What Can You Expect in Your Family Law Deposition?
In any kind of case, the thought of having to give a deposition makes people’s skin crawl. It is seen as a process that’s highly combative and highly invasive. Often, just the threat of doing them is enough to convince reasonable people to try to settle cases early. It can make things easier if you know what to expect.
What is a Deposition?
A deposition is a process in which you answer questions asked of you by the other side’s attorney, and wherein the answers are transcribed and given under oath. Not everything said in deposition will be told to the judge at your trial, but if you are asked the same questions at the trial, your answers should be consistent with how you answered at deposition, both to avoid perjury, and to maintain credibility.
You cannot refuse to answer most questions asked of you, and you cannot confer with your attorney as to how to answer the questions. The attorney on the other side may be hostile, combative and belligerent, but may also be very kind and understanding. That means that you must avoid becoming hostile yourself, or otherwise, avoid saying too much to an attorney that seems like he or she is your friend.
What is Asked at Deposition?
Depositions are taken in all kinds of cases, but they can seem particularly invasive in family law cases, just because family law cases by nature involve personal matters.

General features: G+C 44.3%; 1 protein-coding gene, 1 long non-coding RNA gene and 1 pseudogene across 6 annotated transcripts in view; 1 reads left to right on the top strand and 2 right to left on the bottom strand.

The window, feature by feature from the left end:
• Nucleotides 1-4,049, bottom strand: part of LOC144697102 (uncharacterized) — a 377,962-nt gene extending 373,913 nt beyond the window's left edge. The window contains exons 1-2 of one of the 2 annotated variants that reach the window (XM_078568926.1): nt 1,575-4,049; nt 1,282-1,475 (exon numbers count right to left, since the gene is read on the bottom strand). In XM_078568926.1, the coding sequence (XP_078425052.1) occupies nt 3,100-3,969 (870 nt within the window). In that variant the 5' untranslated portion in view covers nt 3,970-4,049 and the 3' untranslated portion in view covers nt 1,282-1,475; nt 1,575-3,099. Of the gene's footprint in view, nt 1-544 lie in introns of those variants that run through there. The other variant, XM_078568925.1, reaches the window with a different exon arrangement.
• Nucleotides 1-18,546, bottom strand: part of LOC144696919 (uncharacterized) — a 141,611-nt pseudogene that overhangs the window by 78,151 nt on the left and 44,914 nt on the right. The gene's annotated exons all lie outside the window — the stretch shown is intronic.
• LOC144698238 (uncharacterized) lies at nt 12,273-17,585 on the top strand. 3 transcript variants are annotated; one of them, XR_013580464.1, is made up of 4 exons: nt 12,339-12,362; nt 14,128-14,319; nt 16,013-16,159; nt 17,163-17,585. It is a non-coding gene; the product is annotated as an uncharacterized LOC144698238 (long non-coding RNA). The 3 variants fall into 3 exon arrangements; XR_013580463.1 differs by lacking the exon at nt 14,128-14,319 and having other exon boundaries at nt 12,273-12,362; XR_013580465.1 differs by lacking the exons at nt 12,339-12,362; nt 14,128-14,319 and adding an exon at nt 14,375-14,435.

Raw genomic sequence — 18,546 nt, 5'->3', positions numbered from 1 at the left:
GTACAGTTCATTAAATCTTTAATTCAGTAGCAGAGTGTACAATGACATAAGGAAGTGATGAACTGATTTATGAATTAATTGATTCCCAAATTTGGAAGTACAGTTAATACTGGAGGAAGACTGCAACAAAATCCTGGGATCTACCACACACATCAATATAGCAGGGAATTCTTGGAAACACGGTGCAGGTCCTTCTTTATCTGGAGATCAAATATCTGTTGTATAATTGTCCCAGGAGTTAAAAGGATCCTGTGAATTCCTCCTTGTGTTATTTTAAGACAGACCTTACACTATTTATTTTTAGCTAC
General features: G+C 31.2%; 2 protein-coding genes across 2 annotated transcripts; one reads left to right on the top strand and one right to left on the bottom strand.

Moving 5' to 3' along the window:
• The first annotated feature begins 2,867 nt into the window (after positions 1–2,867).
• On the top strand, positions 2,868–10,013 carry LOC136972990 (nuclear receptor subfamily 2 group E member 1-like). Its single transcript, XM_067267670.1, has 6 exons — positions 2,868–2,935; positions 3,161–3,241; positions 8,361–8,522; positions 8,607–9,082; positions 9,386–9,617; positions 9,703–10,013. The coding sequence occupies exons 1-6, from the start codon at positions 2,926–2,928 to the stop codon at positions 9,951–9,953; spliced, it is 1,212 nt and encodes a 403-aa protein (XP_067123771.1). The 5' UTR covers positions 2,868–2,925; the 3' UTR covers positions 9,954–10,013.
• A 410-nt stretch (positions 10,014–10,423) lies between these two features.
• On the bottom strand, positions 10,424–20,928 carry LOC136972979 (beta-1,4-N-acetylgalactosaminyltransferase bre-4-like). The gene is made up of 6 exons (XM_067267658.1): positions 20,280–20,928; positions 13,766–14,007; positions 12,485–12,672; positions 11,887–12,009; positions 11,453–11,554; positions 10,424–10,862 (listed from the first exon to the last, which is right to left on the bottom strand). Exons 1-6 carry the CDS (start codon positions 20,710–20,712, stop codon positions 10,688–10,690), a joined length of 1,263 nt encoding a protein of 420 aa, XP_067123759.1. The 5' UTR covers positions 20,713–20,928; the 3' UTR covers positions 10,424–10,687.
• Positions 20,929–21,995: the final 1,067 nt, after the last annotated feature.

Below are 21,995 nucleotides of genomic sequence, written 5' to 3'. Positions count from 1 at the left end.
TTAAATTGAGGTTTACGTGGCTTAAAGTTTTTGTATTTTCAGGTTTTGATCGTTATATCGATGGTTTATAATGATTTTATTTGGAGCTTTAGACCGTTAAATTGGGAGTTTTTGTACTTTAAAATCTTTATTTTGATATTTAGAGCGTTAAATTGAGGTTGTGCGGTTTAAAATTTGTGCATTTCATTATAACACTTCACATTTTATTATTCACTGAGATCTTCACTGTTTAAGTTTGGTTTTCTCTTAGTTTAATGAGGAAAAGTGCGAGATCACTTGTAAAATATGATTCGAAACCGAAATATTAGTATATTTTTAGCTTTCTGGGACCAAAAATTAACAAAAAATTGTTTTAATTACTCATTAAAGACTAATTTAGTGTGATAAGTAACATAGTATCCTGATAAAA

You can almost always anticipate being asked about your personal finances, your belongings, when you acquired your belongings, and how much you anticipate your belongings being worth. If alimony is in play, you can also anticipate being asked questions about how you lived when married. This can include questions that go into the minutia of how many vacations you took, what kind of products you purchased, and your monthly expenses.
If you are self employed or have a business, be prepared to answer questions about the business’ health, finances, expenses, and how much you make from the business.
If children are at issue, you can anticipate being quizzed about your involvement in the child’s life. It goes without saying you should know the things a parent is expected to know about his or her children. What is their favorite subject in school? What are the names of their teachers or coaches? What time do they go to bed at night? What are the names of their friends? You should also be well versed in your child’s medical history and medical needs.
Although nobody is making value judgments on how you live your life, if you are fighting for custody of kids, be prepared to answer some even more sensitive questions about your lifestyle, such as who you spend time with, who sleeps at your home (if you live separate from the other parent), and whether you use drugs or alcohol and with what frequency.
Our Tampa family law attorneys at the Pawlowski//Mastrilli Law Group can help you through the toughest parts of your divorce or custody trial. Contact us today for help.